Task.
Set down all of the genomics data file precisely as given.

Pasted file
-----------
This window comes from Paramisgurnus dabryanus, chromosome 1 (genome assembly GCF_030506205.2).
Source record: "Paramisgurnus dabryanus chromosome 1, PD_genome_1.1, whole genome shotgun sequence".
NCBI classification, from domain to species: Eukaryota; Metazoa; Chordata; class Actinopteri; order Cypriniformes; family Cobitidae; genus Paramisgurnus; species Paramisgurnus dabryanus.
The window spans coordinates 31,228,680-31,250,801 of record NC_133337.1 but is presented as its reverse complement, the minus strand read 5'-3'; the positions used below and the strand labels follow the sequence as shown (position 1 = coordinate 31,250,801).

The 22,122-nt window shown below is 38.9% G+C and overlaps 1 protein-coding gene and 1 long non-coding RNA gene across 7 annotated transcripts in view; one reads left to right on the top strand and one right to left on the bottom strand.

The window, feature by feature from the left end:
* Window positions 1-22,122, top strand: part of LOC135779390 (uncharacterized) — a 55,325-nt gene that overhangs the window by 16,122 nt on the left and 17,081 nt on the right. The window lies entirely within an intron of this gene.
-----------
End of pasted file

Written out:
This window comes from Paramisgurnus dabryanus, chromosome 1 (genome assembly GCF_030506205.2).
Source record: "Paramisgurnus dabryanus chromosome 1, PD_genome_1.1, whole genome shotgun sequence".
NCBI classification, from domain to species: Eukaryota; Metazoa; Chordata; class Actinopteri; order Cypriniformes; family Cobitidae; genus Paramisgurnus; species Paramisgurnus dabryanus.
The window spans coordinates 31,228,680-31,250,801 of record NC_133337.1 but is presented as its reverse complement, the minus strand read 5'-3'; the positions used below and the strand labels follow the sequence as shown (position 1 = coordinate 31,250,801).

The 22,122-nt window shown below is 38.9% G+C and overlaps 1 protein-coding gene and 1 long non-coding RNA gene across 7 annotated transcripts in view; one reads left to right on the top strand and one right to left on the bottom strand.

The window, feature by feature from the left end:
* Window positions 1-22,122, top strand: part of LOC135779390 (uncharacterized) — a 55,325-nt gene that overhangs the window by 16,122 nt on the left and 17,081 nt on the right. The window lies entirely within an intron of this gene.